Ghalib Victor Begg, a retired business owner who now lives in Florida, served on the Bloomfield Hills School Board of Education and was one of the founding members of Bloomfield Hills’s Muslim Unity Center and then the IFLC.
Believing that one of the greatest pathways to peaceful interfaith coexistence is getting to know one’s neighbor, Begg returns to the area to discuss his new book: Our Muslim Neighbors (available on Amazon) 7 p.m. Thursday, April 4at the Muslim Unity Center, 1830 W Square Lake Rd, Bloomfield Hills. Begg will also speak 10 am, Sunday April 7 at Congregation Beth Ahm on Maple Road in West Bloomfield. For a complete listing of his Michigan appearances, click here.
From the son of Indian immigrants to finding his entrepreneurial and “accidental activism” paths, the book details chapters of his lifelong journey.
Begg will offer readings and remarks focusing on lessons learned and work that remains to be finished.
Begg describes himself as an accidental activist and interfaith work has proven to be an intense cornerstone of his life.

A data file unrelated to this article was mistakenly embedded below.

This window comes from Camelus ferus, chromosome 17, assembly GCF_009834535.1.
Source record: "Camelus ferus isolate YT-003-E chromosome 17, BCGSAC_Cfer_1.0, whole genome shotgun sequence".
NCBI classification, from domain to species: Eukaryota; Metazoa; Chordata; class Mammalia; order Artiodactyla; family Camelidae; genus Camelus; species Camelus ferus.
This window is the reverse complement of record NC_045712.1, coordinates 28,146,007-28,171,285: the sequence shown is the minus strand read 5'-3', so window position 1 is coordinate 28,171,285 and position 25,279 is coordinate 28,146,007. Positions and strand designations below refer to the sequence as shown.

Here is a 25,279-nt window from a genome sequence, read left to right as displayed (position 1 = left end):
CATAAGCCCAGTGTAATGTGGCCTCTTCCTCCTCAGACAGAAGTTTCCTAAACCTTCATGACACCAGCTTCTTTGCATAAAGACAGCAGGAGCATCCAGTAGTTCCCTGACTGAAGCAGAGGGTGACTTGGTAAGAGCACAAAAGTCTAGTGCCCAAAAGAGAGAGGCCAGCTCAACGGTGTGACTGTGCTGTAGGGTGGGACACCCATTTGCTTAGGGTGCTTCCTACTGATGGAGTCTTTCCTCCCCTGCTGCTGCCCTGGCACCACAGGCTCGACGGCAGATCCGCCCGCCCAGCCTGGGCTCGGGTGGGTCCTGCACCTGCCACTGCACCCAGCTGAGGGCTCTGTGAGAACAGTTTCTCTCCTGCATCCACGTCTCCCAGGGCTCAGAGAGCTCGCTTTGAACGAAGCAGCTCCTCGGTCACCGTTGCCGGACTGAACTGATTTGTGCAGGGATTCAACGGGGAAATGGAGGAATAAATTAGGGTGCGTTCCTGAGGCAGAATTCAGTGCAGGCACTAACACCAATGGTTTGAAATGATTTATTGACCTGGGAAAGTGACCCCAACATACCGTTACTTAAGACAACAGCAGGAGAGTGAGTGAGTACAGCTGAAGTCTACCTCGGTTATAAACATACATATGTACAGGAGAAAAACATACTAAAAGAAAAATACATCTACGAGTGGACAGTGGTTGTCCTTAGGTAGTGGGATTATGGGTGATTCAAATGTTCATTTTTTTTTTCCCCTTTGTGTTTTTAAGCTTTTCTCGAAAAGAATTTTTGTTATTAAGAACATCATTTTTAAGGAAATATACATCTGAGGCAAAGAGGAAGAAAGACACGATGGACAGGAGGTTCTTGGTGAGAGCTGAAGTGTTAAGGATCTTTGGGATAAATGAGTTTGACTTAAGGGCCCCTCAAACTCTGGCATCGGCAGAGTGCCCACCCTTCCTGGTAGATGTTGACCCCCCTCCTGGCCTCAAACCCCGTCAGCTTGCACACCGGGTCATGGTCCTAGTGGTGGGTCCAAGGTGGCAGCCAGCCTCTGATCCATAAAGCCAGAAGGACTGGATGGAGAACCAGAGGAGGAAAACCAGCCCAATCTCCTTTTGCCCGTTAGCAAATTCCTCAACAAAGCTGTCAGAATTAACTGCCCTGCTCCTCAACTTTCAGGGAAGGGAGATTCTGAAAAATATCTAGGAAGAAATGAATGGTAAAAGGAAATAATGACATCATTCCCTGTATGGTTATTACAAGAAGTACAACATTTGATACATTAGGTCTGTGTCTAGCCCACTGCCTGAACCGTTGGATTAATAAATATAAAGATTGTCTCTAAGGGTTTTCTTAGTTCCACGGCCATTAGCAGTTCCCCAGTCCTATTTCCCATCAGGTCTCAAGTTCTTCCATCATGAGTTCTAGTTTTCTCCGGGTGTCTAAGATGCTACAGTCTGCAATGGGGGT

In the aftermath of 9/11, Begg urged leaders in the Detroit’s Muslim community to take action in building bridges with people of other faiths and backgrounds in order to do the work needed to heal. A member of the Michigan Roundtable for Diversity and Inclusion, Begg and others met with leaders of the Jewish Community Relations Council. From these meetings were planted the seeds that bloomed into the IFLC.
Begg said at the core of his interfaith work is the concept of being a good neighbor. Begg explains a neighbor can be the people who live either next door to you, around the corner, or all the residents of a city.
“The commandment to love one’s neighbor transcends all the major religions. I have found that when you come to know your neighbor and when you treat them with kindness, you will find that many will come to support you when you need it.”
IFLC Chairman Robert Bruttell, eagerly awaited the publishing of this book and reviewed it on Amazon. He said Begg’s life story is testimony to the fact that it is “foolish and hugely counter-productive to discourage immigrants from coming to our shores. To lose the contribution to our American community of even one Victor Begg is to be considerably diminished.”
I have known and admired Victor Begg for a number of years doing interfaith
community organizing together, I gained even more respect for him and a firsthand
understanding of how arduous a task it is for immigrants – even one as talented
as he is – to achieve a place in America,” wrote Bruttell.